Our Country's Fiery Ordeal

A blog about the American Civil War, written and maintained by historian Daniel J. Vermilya, author of The Battle of Kennesaw Mountain (History Press, 2014) and James Garfield and the Civil War (History Press, 2015)

Dedicated to my great-great-great grandfather, Private Ellwood Rodebaugh, Company D, 106th Pennsylvania Volunteer Infantry, killed at the Battle of Antietam, September 17, 1862.

"And may an Overuling Providence continue to cause good to come out of evil, justice to be done to all men where injustice has long prevailed, and finally, peace, quiet, and harmony to come out of this terrible confrontation and our country's fiery ordeal." -- Albert Champlin, 105th Ohio, Diary entry of June 19, 1864 (Western Reserve Historical Society)

Saturday, February 9, 2013

Flying Home to Ohio

Sadly, my time in Georgia has come to an end. Today, it was in the 60s and sunny. Tomorrow, I fly back to Cleveland, where assuredly, the sun will not shine again until sometime in mid-June, and there will still be snow on the ground when the Indians open their season in April.

But, my stay in Georgia was wonderful, as always. I love spending time with my Uncle Jeff and Aunt Paula, and I have had an amazing trip for researching, hiking, and getting to know the battle of Kennesaw Mountain much better than I ever did before. If one is going to write about history, no matter what kind, I am thoroughly convinced that experiencing things first hand is crucial. Walking the ground of battlefields, touring historic homes, or even just being in the same places as historical figures always helps the writing process.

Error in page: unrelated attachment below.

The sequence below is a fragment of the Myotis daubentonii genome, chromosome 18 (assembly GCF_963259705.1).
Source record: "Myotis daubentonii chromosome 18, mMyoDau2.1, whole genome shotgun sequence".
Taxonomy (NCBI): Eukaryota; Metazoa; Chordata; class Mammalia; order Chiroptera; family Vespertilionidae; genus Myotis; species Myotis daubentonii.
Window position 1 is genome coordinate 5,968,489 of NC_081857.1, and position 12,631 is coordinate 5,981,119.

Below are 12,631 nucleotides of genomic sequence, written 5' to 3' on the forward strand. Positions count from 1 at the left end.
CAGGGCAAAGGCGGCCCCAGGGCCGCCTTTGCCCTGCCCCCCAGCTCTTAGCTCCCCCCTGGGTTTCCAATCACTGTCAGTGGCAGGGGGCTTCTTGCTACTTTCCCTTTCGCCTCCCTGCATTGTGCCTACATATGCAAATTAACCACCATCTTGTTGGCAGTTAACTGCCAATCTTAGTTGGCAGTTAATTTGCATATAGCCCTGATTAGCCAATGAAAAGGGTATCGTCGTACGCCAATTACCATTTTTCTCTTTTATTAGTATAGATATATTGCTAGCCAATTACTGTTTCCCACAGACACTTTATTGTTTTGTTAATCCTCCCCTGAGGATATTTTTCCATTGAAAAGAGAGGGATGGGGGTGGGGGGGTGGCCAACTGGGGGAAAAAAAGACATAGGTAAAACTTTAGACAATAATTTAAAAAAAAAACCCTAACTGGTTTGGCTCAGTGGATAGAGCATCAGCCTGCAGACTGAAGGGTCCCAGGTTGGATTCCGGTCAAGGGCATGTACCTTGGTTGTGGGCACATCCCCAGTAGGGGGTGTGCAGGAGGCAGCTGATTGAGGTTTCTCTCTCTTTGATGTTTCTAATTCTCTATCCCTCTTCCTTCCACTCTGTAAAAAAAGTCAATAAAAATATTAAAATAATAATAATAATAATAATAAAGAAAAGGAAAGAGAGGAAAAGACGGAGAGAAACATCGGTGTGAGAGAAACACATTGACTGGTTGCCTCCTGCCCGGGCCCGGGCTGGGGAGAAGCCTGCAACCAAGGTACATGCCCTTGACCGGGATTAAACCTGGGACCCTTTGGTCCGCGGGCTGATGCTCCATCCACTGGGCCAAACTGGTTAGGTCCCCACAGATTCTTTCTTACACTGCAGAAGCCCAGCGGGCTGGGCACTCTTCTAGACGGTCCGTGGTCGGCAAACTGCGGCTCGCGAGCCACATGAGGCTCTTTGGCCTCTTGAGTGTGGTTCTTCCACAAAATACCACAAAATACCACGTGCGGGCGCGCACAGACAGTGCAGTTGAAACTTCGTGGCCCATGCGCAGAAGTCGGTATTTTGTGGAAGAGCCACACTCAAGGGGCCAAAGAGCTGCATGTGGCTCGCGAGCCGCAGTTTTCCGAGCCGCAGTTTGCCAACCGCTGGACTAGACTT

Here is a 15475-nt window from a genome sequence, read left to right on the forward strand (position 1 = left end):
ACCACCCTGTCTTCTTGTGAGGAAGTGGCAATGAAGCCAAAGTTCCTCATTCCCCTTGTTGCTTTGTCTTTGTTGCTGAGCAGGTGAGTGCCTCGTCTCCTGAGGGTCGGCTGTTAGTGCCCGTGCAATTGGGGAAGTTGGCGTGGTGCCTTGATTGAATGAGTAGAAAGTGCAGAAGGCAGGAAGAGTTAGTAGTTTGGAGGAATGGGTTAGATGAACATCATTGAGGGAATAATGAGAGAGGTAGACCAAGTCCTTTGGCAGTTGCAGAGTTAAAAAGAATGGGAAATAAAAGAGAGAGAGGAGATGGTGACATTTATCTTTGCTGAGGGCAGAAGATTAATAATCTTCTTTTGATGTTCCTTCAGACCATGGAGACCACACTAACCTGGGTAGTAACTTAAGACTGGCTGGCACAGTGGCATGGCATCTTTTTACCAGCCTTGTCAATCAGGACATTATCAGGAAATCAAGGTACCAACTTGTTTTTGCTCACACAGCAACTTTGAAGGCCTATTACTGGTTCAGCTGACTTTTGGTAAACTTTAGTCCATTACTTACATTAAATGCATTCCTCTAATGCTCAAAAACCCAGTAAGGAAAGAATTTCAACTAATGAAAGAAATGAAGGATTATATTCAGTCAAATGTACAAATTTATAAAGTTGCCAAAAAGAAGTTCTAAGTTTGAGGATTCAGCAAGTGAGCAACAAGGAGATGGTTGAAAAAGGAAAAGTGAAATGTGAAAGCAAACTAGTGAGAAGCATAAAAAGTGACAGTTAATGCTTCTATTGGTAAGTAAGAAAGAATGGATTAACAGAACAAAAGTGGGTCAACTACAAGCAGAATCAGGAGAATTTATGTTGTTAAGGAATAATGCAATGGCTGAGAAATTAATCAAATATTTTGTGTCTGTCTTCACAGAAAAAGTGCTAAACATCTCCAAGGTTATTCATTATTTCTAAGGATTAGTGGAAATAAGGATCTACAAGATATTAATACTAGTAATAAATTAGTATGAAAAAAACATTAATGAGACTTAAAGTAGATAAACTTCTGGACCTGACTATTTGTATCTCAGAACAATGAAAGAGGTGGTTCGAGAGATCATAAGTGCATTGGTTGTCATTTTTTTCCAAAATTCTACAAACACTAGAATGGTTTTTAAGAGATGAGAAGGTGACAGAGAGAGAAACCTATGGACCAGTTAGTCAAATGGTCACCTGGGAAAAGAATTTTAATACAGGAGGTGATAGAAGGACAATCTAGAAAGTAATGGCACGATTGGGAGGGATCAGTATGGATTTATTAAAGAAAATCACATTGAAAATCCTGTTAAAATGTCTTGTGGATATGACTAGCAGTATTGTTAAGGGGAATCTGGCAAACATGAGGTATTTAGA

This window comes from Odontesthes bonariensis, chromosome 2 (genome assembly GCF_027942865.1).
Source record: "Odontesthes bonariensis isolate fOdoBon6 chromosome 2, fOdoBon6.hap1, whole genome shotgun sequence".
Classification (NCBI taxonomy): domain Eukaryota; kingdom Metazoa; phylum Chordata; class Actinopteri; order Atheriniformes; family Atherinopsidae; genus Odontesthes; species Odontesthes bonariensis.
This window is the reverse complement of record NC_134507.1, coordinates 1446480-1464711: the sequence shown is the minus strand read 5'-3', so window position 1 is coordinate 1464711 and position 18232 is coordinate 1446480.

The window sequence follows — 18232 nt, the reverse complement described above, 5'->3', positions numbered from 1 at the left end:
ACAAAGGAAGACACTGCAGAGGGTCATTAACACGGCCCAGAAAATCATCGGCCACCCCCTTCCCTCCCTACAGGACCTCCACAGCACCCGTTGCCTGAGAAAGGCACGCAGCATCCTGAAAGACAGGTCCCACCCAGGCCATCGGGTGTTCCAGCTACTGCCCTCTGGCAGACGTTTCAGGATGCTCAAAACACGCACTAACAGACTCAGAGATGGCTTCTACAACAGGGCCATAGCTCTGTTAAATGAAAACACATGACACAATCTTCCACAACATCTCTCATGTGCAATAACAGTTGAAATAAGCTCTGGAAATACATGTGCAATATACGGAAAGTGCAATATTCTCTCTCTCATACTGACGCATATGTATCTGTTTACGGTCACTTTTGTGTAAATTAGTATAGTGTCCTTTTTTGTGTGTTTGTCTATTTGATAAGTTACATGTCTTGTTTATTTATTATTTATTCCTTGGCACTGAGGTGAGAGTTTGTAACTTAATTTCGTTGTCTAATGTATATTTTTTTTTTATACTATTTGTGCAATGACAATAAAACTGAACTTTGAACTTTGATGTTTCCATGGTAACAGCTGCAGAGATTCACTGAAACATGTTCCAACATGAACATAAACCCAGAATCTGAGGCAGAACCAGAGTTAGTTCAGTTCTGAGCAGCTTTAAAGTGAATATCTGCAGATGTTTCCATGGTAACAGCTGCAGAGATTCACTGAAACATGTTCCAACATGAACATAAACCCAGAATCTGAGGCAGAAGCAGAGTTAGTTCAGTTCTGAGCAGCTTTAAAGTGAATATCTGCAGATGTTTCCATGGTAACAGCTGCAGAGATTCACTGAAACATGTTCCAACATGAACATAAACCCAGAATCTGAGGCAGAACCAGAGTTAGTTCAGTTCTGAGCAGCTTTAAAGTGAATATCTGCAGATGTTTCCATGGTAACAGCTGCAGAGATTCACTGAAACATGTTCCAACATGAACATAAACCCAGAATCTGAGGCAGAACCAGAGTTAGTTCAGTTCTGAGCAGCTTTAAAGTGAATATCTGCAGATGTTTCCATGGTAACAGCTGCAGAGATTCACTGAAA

For me, spending time hiking the many trails at Kennesaw Mountain is very important. Because this was my last full day in Georgia, I saved the biggest, best known trail for last.

Today, Jeff and I hiked up Big Kennesaw, all 1808 feet.

The land behind me is the ground over which Union and Confederate forces struggled during the Atlanta Campaign in the lead up to the fight at Kennesaw Mountain in June. In the distance are the fields of Pickett's Mill, Resaca, and Rocky Face Ridge.

 Pumpkinvine Creek at Pickett's Mill Battlefield, a Georgia State Park

Further north are the blood soaked grounds of Chickamauga and Chattanooga

The Brotherton Cabin at Chickamauga

And many miles further is Cleveland, where I head tomorrow. It has been a great trip, and it has reminded me why I love the South so much. I can't wait to come back. But, for now, it is publishing Antietam research, writing my Kennesaw Mountain book, hoping for a new season at Antietam, and awaiting what else God has in store for me.

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